Film: 'Aaranya Kaandam'; Cast: Jackie Shroff, Ravi Krishna Sampath Raj, Yasmin Ponnappa, Somasundaram; Producer: Capital Film Works; Director: Thiagarajan Kumararaja; Music: Yuvan Shankar Raja; Rating: *** 1/2
Debutant Thiagarajan Kumararaja's 'Aaranya Kaandam', which won the Grand Jury Award for best film at the South Asian International Film Festival, gives a realistic account of the world of gangsters.
The film begins with a quote - 'Anything which is the need of the hour is dharma' - supposedly by legendary Chanakya in 300 BC. As expected, the film is based on the same philosophy.
The movie opens with an old man trying to make love to his young wife in vain. His frustration finds an outlet in violence and the girl asks him, 'Why do you beat me for your inability?' The scene shifts to outside the house where a set of goons are chatting. The man inside the house may be incapable of having sex, but he is a don.
Welcome to the darker side of Chennai, north Chennai to be precise. Producer S.P. Charan and director Kumararaja have tried to tread on a new path - the path of harsh realism.
The director has chosen to show us the cruel world of gangsters and the narrative does full justice to the theme. He has avoided cliches and any deviation in the name of comic relief or romantic flavour.
The story revolves around Singam Perumal (Jackie Shroff), a powerful don, his right-hand Pasupathy (Sampath Raj), and his arch rival Gajendran (Rambo Rajkumar), another gangster.
Pasupathy brings up a proposal to outsmart Gajendran by appropriating a narcotics parcel sent for the latter. His plan is perfect but Singam doesn't want to take any risk. Pasupathy teases his master by citing his age as the reason for the cautious approach.
The don gets angry and decides to eliminate his lieutenant. After all, anything that is the need of the hour is dharma. Pasupathy somehow escapes from his clutches. Pasupathy is now being hunted by two gangs and he is running to save his life.
The side track involves Singam's wife Subbu (Yasmeen Ponnappa) and Sappai (Ravikrishna), a weak man, the object of fun in the gang. Subbu uses Sappai to get out of her sexual frustration. She even tries to escape from the clutches of the old man. Anything which is the need of the hour is dharma.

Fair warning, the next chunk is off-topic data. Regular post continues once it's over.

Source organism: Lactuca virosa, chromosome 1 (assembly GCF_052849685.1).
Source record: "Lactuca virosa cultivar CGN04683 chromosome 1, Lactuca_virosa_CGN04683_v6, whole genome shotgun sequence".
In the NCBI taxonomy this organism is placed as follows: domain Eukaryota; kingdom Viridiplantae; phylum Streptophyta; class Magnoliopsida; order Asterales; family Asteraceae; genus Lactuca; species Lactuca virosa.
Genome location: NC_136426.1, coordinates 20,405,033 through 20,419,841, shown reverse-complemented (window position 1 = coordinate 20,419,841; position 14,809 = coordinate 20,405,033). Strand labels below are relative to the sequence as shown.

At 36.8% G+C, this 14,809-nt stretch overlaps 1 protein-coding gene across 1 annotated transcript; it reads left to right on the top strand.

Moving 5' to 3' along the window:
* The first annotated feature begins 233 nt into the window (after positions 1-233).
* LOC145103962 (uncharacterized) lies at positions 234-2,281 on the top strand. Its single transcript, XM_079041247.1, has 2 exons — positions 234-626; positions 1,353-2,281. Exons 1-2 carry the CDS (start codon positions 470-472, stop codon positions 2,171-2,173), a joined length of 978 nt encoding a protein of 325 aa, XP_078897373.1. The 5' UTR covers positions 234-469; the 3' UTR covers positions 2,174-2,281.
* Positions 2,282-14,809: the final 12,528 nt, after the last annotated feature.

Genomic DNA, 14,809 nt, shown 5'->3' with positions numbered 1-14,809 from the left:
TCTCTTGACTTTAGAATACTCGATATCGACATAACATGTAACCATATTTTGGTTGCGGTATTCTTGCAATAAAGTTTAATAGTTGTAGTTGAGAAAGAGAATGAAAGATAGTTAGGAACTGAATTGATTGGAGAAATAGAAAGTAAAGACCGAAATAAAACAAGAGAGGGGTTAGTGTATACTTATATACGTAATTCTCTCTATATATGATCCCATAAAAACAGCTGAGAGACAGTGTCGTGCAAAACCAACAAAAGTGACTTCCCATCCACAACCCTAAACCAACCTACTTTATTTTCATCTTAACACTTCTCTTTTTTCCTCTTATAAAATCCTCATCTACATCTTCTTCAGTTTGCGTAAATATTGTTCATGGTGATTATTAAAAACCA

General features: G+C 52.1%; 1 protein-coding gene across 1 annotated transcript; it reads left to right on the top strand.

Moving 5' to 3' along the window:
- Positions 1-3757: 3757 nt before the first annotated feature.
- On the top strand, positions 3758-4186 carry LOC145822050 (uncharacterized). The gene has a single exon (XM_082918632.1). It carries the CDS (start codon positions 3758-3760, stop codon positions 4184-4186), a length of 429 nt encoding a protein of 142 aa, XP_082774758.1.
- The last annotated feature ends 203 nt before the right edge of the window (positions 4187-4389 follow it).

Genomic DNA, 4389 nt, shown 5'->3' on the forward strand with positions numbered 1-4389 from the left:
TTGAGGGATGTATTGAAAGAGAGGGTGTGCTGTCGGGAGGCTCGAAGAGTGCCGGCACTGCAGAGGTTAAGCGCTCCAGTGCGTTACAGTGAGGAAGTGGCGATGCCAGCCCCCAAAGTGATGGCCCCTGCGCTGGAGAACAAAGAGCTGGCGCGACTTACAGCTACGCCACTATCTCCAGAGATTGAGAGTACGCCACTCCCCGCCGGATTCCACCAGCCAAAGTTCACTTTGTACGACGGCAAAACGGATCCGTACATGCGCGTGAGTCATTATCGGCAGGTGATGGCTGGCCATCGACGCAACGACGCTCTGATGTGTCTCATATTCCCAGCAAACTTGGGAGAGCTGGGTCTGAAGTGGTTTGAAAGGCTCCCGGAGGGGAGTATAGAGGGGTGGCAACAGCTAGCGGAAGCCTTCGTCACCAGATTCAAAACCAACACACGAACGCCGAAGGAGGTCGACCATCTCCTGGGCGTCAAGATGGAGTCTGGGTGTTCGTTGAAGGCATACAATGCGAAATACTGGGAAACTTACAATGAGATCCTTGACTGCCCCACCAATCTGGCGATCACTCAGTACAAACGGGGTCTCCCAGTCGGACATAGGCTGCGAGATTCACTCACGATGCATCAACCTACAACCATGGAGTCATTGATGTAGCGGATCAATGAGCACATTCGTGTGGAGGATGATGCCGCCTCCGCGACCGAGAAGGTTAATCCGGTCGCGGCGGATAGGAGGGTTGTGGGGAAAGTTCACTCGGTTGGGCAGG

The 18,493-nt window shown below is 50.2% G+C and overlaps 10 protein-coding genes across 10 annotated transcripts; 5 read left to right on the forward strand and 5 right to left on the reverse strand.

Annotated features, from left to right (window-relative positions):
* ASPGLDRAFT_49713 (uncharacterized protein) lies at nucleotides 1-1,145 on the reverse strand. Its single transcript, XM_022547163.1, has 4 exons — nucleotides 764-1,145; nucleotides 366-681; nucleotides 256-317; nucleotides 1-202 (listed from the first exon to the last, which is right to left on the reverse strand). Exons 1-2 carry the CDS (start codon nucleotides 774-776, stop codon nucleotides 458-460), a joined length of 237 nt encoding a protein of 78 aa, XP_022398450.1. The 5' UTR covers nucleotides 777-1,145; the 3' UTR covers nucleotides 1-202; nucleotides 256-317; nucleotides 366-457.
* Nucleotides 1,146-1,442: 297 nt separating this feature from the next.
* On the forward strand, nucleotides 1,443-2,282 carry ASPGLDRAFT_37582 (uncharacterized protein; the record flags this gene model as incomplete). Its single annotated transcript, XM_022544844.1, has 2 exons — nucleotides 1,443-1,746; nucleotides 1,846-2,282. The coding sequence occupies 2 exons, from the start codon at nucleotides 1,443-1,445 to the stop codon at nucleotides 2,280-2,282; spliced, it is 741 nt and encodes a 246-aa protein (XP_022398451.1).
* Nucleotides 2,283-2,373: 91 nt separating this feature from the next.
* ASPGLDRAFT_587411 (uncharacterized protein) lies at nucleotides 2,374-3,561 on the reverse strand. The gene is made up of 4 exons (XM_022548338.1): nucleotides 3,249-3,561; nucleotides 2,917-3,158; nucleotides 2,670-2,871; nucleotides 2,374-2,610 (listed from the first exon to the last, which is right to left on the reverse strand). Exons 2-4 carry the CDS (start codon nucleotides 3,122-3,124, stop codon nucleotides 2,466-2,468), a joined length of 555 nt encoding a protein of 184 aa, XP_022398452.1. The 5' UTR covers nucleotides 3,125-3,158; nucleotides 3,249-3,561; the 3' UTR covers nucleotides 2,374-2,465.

Meanwhile, the narcotics parcel accidentally lands in the hands of a poor man. The man is full of pride but his son is quite pragmatic and clever. While the father is caught by Singam's gang, the son escapes with the parcel and tries to save his father.
The paths of the boy and Pasupathy intersect and the latter grabs the chance to change his fortunes. He uses the boy's plight to save his life. Anything which is the need of the hour is dharma.
The movie is made without much loopholes or cinematic liberties. The climax fight stands out while the scene showing the poor father and son weeping in the street touches your heart.
The lone drawback is that the theme fails to rise above the realm of the chosen backdrop.
In terms of acting, Jackie Shroff in the role of a rusty don steals the show with his matured and flawless performance. Sampath Raj is not far behind. Even Ravikrishna has rendered a decent performance in a different role while Yasmeen Ponnappa is quite impressive as a deprived girl turning to be a schemer.
The dialogues are realistic and philosophical. The background score by Yuvan Shankar Raja adds a new dimension to the narrative (the movie doesn't have any song). The editing of Praveen K.L. and Shrikanth N.B is stylish and in sync with the genre. Cinematographer Vinod has added credibility to the script with his camera angles and colours.
Thiagarajan Kumararaja has given us a gangster movie which stands out with its realistic portrayal and no-nonsense treatment. Good performances, effective dialogues, slick editing and amazing camerawork help the movie stand out from the crowd.